One week before the Main Street trick-or-treat event, the Blue Mountain Baptist Church announced that they had “...worked together to assemble two thousand bags containing twelve thousand pieces of candy.” What the cheerful Facebook post failed to mention was that the bags also contained disturbing, child-targeted indoctrination booklets.

The cartoon booklets, featuring a clownish character named Albert Brainstein, were zip-locked inside sandwich bags of Halloween candy. That’s an undeniably intentional effort to target children, knowing that a great many of them come from families with differing belief systems. Inside, the booklet outlines the Ten Commandments, including the following statement:

“The Ten Commandments show us how bad we are, and how we need to be clean before the Day of Judgment. On that day, God will punish everyone who has broken the Ten Commandments. They’ll be sent to a terrible place called ‘Hell.’ ”

To whomever thought it was appropriate to deliver this message directly to my little boy (and 2,000 other kids), here’s what I have to say:

If children are not receiving this message at home, that’s a purposeful parenting decision, not an oversight. I have intentionally omitted the threat of Hell from my son’s life; how dare you — a total stranger — attempt to sneak it past my parental judgment in a bag of candy?

You had a separate table offering coffee to the adults, which seems like the obviously better place to distribute religious material. I would have been unimpressed, but not remotely angry, if you had offered the booklet to ME, instead of dropping it into my 4-year-old’s pumpkin bucket.

The cover of your booklet identifies the audience as “kids who like to think.” I find this sadly ironic, considering that you’re presenting dogmatic belief as irrefutable fact to be accepted without critical thought. But I’m not writing to criticize the practice of indoctrinating children; the approach makes sense for those who want to raise kids with a faith-based worldview. I fully respect your right to choose that style of teaching for your own family, but you don’t get to choose it for mine.

Who are you to tell my child that he was born a “bad” person? Well, I believe that your children were born GOOD people, but I would never have the audacity to maneuver around what you’ve chosen to teach them. The only thing you know about my son is that he wore a Jack Skellington costume for Halloween. You don’t even know his name, and yet you feel qualified to approach him with existential lessons about God?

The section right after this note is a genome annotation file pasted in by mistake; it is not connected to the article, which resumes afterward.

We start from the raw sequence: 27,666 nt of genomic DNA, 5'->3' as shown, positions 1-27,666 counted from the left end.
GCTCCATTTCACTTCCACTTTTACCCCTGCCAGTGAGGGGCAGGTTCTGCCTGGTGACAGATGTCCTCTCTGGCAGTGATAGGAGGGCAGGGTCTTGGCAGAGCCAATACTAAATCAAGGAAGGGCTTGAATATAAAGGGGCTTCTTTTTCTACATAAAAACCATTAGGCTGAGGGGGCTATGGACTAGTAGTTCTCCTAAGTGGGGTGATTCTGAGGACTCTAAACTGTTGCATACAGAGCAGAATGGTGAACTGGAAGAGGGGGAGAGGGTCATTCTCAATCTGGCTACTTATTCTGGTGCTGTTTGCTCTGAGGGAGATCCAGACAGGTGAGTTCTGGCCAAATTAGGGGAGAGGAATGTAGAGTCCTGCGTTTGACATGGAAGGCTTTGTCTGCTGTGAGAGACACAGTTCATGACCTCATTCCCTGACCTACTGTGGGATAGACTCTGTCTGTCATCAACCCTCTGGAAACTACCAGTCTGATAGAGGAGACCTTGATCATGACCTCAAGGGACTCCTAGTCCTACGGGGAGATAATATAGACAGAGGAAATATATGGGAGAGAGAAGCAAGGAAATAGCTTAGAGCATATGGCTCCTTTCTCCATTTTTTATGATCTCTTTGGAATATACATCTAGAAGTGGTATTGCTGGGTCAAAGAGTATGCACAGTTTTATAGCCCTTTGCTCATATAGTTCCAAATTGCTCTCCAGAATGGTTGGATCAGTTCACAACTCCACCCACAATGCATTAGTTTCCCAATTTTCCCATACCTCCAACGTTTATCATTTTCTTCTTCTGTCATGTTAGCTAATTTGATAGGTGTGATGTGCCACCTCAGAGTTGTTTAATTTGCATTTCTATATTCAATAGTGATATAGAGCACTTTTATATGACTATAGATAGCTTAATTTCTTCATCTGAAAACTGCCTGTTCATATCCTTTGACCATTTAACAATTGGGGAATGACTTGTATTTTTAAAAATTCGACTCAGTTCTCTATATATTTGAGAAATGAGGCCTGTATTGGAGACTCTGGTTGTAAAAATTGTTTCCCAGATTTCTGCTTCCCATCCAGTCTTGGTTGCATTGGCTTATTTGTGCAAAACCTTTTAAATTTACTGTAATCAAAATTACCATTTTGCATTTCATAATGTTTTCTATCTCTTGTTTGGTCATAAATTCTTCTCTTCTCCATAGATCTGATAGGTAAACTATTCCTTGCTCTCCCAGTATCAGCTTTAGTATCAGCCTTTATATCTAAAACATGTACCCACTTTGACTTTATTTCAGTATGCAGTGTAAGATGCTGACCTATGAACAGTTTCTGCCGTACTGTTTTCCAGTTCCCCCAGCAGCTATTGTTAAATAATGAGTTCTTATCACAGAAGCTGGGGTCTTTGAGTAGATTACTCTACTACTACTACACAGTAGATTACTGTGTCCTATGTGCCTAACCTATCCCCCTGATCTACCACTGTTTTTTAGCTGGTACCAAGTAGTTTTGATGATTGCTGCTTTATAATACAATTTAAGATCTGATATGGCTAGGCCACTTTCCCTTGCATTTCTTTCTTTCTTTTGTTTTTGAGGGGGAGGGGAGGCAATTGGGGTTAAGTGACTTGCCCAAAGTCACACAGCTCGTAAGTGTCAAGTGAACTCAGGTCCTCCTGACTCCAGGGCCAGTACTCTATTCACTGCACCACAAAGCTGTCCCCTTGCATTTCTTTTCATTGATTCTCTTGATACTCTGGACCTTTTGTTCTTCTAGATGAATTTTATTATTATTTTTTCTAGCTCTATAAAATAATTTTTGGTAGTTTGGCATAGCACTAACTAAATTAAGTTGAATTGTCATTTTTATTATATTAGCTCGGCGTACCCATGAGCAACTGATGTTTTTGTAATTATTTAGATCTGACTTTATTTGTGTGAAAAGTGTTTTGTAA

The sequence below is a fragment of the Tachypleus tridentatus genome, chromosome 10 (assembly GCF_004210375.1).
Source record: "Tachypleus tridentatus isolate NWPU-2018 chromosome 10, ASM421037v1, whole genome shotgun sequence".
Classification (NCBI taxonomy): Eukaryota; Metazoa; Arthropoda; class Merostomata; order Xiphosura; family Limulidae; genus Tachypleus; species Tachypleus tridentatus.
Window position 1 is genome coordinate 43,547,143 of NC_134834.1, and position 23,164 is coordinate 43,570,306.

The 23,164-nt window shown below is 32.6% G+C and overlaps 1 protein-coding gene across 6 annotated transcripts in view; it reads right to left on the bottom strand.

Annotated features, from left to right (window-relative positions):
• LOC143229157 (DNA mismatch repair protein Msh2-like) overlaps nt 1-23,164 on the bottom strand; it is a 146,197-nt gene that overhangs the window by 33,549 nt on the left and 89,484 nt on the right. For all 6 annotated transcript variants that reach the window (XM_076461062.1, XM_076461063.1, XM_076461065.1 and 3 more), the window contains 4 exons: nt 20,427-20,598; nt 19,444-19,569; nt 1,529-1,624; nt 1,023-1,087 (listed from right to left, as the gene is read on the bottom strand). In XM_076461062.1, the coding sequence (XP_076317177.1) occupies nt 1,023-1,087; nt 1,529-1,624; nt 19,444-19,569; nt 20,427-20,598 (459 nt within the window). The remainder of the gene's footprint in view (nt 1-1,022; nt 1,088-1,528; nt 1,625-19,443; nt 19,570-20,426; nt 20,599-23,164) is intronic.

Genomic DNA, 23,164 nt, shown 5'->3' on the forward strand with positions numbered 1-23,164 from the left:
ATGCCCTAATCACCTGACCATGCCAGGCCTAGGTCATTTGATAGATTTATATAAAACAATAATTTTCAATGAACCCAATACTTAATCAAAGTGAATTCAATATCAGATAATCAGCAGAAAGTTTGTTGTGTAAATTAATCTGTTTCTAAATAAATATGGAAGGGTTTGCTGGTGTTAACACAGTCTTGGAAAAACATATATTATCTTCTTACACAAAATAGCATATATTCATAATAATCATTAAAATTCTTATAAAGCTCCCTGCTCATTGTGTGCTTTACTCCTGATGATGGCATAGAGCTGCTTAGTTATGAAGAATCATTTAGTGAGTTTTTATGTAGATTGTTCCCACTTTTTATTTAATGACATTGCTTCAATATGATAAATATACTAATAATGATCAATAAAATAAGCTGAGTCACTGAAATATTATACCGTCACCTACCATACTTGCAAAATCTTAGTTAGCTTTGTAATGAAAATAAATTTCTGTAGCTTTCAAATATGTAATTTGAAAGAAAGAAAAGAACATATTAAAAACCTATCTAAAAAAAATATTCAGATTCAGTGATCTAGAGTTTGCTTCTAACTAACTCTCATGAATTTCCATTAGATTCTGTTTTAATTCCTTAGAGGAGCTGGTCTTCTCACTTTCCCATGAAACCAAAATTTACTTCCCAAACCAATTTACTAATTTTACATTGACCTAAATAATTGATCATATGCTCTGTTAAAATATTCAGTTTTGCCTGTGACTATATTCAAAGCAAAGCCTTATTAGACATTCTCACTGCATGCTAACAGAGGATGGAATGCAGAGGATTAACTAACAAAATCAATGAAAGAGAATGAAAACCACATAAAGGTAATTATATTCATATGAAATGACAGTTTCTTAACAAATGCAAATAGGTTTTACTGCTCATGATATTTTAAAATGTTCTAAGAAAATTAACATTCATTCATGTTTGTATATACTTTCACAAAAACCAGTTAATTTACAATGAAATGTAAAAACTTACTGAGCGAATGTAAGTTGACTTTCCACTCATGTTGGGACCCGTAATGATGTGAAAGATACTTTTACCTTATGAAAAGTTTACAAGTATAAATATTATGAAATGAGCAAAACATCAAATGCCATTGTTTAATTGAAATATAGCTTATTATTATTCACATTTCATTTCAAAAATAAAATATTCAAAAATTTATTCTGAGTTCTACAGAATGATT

You certainly have the right to exercise free speech but, according to your Oct. 24 Facebook post, the goal was not merely to express your beliefs, it was “to share the love of Jesus with (your) community.” So I’m writing to let you know how gravely you missed the mark with my family. Your Facebook post also referred to “strategic planning for how (you) can better love (your) community.” In support of that goal, I would like to offer the following suggestion:

If you’re sincerely concerned about my son’s eternal fate, talk to his parents. Don’t assume that we’ve casually dismissed such concepts as the Ten Commandments and hell. Ask us what we believe. Have an adult conversation. And when we remain unconvinced of our son’s inherently “bad” humanity, respect our role as his parents and don’t interfere.

For the record, my husband and I committed to raising a religiously literate child who will someday determine his own truth: not one that we indoctrinate, and certainly not one that you fed him with cartoons and candy. When he’s old enough, we’ll begin accompanying him to explore different churches, a synagogue, a mosque, a Mormon temple, and a Buddhist sanctuary. For now, we openly share our own non-theistic views and we encourage him to challenge us. My husband was raised Baptist, and we would happily bring our son to Blue Mountain to hear your message and ask questions. But we resent your attempt to undermine our approach with your fear-based propaganda.

I believe you had good intentions, but what you demonstrated was profoundly poor judgment. Halloween is supposed to be a joyful event for kids of all backgrounds to enjoy together. It’s not your personal soapbox from which to evangelize to minors without parental approval. Preach to me if you must, but keep the “hell” out of my son’s Halloween candy.

Megan Kendal

Baker City